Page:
May 21, 2013

Microsoft preps Xbox do-over

The new gaming console -- to be unveiled Tuesday -- faces more competition that past versions.

Bloomberg News

SEATTLE - Microsoft is revamping the Xbox to fend off a breed of competitors ranging from Apple to Facebook. Those companies were nowhere in gaming when the software maker debuted its last version five years ago.

click image to enlarge

Attendees play with Microsoft’s Xbox 360 game console at the Consumer Electronics Show in Las Vegas. Microsoft faces threats from companies including Apple and Facebook.

David Paul Morris/Bloomberg News

Now these newcomers -- along with Google and Amazom.com -- are posing a threat by introducing their own software and devices that let consumers access an array of games and entertainment on smartphones, computers and home electronics.

Where once Microsoft's Xbox had only to contend with Sony's PlayStation and Nintendo's Wii, there's now a plethora of devices boasting robust graphics and computing power, capable of downloading games from the Internet and connecting TVs in the living room to gadgets throughout the house. That's putting pressure on Microsoft to make the new Xbox -- to be unveiled Tuesday -- capable of delivering more programming, entertainment and services, moving it further beyond the gaming realm.

"This has to last them in the living room for four to 10 years," said Brian Blau, an analyst at Gartner Inc. in San Francisco. "They have to think about what's coming in five years and compete against the two generations of tablets which will come out during that time."

The new gadget will use the Kinect sensor to recognize faces and recommend content based on a user's interests, people with knowledge of the matter said. Due in stores by year's end, the latest Xbox will also feature Advanced Micro Devices Inc. chips designed to make it easier for developers to create games, people said in April.

As it takes on challengers, Microsoft is also seeking to extend the Xbox's two-year streak as the best seller over Sony's PlayStation and Nintendo's Wii. Worldwide console gaming is a $27 billion market.

The new Xbox will probably have Microsoft's Skype, which delivers low-cost voice and video calling, and an improved Kinect motion- and voice-control system, said Michael Pachter of Wedbush Securities Inc.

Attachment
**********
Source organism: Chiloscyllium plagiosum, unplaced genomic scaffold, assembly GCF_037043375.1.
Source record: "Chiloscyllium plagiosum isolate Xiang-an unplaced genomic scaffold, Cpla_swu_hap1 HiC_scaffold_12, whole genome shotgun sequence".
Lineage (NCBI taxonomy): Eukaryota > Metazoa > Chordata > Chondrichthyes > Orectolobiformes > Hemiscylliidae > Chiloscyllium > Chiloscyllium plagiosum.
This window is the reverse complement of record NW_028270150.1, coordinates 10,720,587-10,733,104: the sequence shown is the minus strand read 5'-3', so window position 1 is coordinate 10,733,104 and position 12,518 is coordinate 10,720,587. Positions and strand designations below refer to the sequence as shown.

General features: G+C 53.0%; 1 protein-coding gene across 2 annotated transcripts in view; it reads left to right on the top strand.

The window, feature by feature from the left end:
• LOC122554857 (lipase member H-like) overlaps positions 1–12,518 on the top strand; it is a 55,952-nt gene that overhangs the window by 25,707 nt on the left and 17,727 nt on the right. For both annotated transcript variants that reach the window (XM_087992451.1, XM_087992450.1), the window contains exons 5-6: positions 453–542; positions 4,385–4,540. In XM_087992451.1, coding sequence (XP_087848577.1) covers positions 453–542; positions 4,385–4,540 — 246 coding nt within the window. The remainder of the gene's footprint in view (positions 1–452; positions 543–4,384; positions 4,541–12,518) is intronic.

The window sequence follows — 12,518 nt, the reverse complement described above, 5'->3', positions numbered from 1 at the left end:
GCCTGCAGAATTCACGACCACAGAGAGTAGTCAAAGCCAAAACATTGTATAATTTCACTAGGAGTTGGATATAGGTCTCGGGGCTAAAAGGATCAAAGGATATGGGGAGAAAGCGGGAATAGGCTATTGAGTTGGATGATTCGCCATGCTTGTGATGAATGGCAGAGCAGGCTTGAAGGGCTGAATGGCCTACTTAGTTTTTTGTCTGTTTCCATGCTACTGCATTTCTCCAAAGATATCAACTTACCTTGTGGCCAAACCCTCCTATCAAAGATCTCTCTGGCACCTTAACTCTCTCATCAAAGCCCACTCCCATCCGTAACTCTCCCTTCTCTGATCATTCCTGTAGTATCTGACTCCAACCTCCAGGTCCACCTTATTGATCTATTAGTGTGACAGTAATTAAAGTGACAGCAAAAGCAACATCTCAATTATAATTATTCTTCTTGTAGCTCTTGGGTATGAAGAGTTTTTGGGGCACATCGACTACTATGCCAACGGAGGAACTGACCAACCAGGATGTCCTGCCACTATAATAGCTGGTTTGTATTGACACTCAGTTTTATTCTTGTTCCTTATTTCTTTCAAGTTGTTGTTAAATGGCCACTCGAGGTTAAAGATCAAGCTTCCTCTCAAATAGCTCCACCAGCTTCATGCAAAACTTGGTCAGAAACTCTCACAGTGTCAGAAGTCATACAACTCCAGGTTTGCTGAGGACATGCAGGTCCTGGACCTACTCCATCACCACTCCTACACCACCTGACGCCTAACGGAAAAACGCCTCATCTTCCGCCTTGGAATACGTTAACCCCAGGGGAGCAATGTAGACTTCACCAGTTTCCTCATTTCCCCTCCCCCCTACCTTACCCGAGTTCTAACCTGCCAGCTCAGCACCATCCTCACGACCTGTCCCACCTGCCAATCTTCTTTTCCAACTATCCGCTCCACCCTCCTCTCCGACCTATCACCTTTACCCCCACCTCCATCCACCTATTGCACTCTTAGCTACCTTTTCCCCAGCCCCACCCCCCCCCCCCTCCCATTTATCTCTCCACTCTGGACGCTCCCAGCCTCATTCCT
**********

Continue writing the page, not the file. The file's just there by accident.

"Few people will buy an Xbox just to watch TV, but Microsoft is making the bet that enough people will want to play games some of the time and watch TV all the time," he said.

In an indication of the changing fortunes for companies at the intersection of software and consumer electronics, Microsoft shares have risen 16 percent over the last five years, compared with a 59 percent slump for Sony. Apple's stock has more than doubled, while Google has advanced 57 percent.

Microsoft is also in talks with cable operators, including Time Warner Cable, to have the Xbox replace the set-top box in living rooms, delivering some content over the Web instead of through traditional cable pipes, said Richard Doherty, president of technology-consulting firm Envisioneering Group Inc. The discussions are ongoing, he said.

"They might not even use the phrase game console this time around because they're trying to pitch it as this incredible entertainment hub in the home," he said.

Representatives of Microsoft and New York-based Time Warner Cable declined to comment.

As Microsoft works to beef up the Xbox, newer kinds of games are taking hold, threatening to pull gamers away from consoles. Customers are flocking to inexpensive titles for tablets and mobile phones running Google 's Android operating system or Apple's iOS.

U.S. retail sales of packaged video games fell 21 percent last year to $8.9 billion, according to researcher NPD Group, while revenue from games downloaded to computers and mobile devices rose 16 percent to $5.9 billion.

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